i. A problematic arrangement, don’t you think?
The omega was good at hiding his scent. Anyone other than Sherlock would have missed it and, as it was, Sherlock nearly did himself. He was busy comparing mould slides so as to better distinguish the species common in London from those in Surrey when Mike Stamford ushered the man into the lab. A glance at the glowing expectation on Stamford's face made the reason for the intrusion obvious. A glance at the other only confirmed it. If Sherlock hadn’t been eyeing the stranger as a potential roommate, he would have gone no further than to register his tan, careworn face, his inconsistent limp, his military hair cut, and place him as a typical beta recently invalided out of his army career.
But since he was looking for a roommate, and Stamford was parading this man around with a goofy smile worthy of a matchmaker, Sherlock bothered to give the man a second look.
And that told a very different story.
“I’m not on the market for breeding,” said Sherlock, dryly. “I think we should get that squared away before you consider becoming my flatmate.”
The omega got his surprise under control remarkably quickly. “Duly noted. I’m not on the market, either.”
And that was worthy of a third, even longer look.
Mike stepped in, “Sherlock, this is my friend John Watson. He needs a flat and I know you have one to share, so I thought —“
“You are aware that I’m an Alpha,” said Sherlock to John. “Mike told you?”
John nodded again. “Yes. And if he hadn’t my nose works perfectly well.”
“A problematic arrangement, don’t you think? Should you ever go into heat.” He said it casually, but watched as John’s pupils suddenly contracted. “You are an Omega after all.” He sat back and catalogued John’s reaction to having his deception seen through.
John flashed from shock to anger. Oh, now he was offended. “What makes you think I’m an omega —“
Sherlock stepped away from his slides and looked him up and down, pointedly this time.
“Your beta smell comes from Confidence body wash — a popular brand amongst those who, for whatever reason, believe their own natural scent to be inadequate or off-putting. Of course, in my line of work I’d be familiar with it. As pungent as that is, a natural beta would still have undercurrents of their own personal scent, but you don’t. Ergo you’ve neutralised your natural hormones, probably though pills, though I don’t entirely rule out vigourous scrubbing.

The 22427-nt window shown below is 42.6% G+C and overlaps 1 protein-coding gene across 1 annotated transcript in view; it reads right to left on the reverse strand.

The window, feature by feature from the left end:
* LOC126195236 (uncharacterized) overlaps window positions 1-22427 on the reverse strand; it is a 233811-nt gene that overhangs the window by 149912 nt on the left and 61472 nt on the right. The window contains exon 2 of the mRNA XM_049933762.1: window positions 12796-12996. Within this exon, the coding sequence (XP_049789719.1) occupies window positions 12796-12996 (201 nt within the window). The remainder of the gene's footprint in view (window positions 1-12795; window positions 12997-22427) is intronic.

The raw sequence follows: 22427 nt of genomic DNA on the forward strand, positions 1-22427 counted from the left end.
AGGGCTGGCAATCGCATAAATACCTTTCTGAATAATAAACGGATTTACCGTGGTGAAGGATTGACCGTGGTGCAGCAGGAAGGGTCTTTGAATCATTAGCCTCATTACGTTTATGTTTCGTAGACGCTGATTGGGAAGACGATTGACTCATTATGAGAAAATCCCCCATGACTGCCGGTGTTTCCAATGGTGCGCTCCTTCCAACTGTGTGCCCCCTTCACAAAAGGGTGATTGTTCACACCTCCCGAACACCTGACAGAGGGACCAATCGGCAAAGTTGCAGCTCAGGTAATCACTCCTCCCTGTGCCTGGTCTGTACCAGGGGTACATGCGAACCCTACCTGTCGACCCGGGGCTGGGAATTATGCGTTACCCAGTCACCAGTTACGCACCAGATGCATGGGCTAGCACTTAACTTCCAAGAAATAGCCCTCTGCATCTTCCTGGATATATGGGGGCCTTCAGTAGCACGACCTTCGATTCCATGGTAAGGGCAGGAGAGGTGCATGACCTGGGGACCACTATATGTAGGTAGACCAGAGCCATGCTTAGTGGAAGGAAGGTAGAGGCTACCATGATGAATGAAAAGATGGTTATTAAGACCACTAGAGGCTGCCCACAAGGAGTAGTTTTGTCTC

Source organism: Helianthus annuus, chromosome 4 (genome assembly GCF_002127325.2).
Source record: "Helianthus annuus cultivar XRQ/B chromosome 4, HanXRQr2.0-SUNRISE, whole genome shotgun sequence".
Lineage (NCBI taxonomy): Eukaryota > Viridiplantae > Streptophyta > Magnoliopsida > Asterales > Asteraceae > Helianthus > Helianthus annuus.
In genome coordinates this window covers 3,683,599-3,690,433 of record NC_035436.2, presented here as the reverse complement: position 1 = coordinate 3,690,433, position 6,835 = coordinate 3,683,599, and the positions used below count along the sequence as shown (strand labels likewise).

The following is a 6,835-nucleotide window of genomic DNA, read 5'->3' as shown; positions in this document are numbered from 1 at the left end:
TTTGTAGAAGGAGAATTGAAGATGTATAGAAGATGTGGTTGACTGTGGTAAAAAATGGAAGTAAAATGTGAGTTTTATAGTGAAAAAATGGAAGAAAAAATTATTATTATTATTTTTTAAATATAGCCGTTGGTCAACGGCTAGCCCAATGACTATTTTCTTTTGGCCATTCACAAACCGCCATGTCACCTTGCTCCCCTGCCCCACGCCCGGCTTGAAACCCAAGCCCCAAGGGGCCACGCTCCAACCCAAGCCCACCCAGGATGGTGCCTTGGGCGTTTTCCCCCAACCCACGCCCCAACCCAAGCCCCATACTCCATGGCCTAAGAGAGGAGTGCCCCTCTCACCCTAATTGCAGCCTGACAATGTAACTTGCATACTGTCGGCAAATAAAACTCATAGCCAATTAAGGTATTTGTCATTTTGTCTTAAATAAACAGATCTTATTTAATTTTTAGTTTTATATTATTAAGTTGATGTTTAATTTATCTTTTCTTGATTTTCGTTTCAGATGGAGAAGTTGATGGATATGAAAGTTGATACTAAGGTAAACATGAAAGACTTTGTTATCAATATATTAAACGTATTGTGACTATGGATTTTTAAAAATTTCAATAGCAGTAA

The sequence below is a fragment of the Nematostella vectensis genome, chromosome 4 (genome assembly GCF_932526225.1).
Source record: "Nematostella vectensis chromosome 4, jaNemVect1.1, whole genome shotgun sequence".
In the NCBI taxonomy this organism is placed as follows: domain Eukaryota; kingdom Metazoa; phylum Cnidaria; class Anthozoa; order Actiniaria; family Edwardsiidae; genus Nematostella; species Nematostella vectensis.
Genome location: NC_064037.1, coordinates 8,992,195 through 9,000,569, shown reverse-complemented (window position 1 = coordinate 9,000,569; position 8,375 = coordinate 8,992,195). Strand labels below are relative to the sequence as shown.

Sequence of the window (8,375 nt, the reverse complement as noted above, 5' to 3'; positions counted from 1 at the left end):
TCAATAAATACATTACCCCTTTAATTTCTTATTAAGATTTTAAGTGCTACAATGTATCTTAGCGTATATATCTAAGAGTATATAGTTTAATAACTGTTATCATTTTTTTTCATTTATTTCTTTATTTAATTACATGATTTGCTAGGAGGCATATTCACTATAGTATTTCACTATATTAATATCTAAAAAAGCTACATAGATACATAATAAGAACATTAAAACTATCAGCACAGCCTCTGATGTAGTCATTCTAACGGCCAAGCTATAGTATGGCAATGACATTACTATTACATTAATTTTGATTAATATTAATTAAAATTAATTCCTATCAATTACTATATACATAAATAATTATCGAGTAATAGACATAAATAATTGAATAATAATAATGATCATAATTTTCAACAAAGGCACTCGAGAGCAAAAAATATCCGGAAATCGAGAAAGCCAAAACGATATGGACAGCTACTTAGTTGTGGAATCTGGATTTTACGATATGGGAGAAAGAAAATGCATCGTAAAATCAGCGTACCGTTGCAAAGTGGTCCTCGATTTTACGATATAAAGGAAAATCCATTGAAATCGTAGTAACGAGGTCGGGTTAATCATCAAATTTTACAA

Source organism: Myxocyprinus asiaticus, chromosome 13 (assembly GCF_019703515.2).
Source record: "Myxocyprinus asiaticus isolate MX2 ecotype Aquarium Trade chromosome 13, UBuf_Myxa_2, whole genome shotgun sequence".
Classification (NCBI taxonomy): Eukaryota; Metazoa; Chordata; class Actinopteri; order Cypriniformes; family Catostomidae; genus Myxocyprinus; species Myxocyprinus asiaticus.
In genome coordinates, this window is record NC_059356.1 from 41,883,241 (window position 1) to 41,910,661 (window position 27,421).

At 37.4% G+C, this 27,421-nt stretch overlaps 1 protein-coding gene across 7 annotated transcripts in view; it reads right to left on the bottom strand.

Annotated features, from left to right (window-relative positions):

“Who does that?” Sherlock asked, then immediately answered before John or Mike felt pressured to put out some poorly constructed theory “— Well, some Alphas: primary teachers, psychologists, paediatricians, people who wish to seem less intimidating. But you don’t act like a man who worries that he might frighten others. Look how fiercely you glare! And the army is hardly a place for those who fear they might frighten. And yet, your clothes show that you’ve cultivated blandness to nearly an art. No, you don’t mind intimidating people, what you fear is them noticing you in the first place. So other way around — you’re an omega who doesn’t want people to casually know this fact. Perhaps because you are worried that your smell will encourage people to notice that you are unbounded and unbred at what is, quite frankly, a remarkable age.”
Sherlock straightened up, suddenly aware of the logical error he’d just made. “My apologies, Dr. Watson, it’s obvious that you had no intention of luring me by subterfuge into fathering your children. It’s obvious from your chest and your hands that you are committed to avoiding parenthood.”
John gaped and sputtered. “Luring by subterfuge — of course, not! Do people actually try that on you?” he said after a second.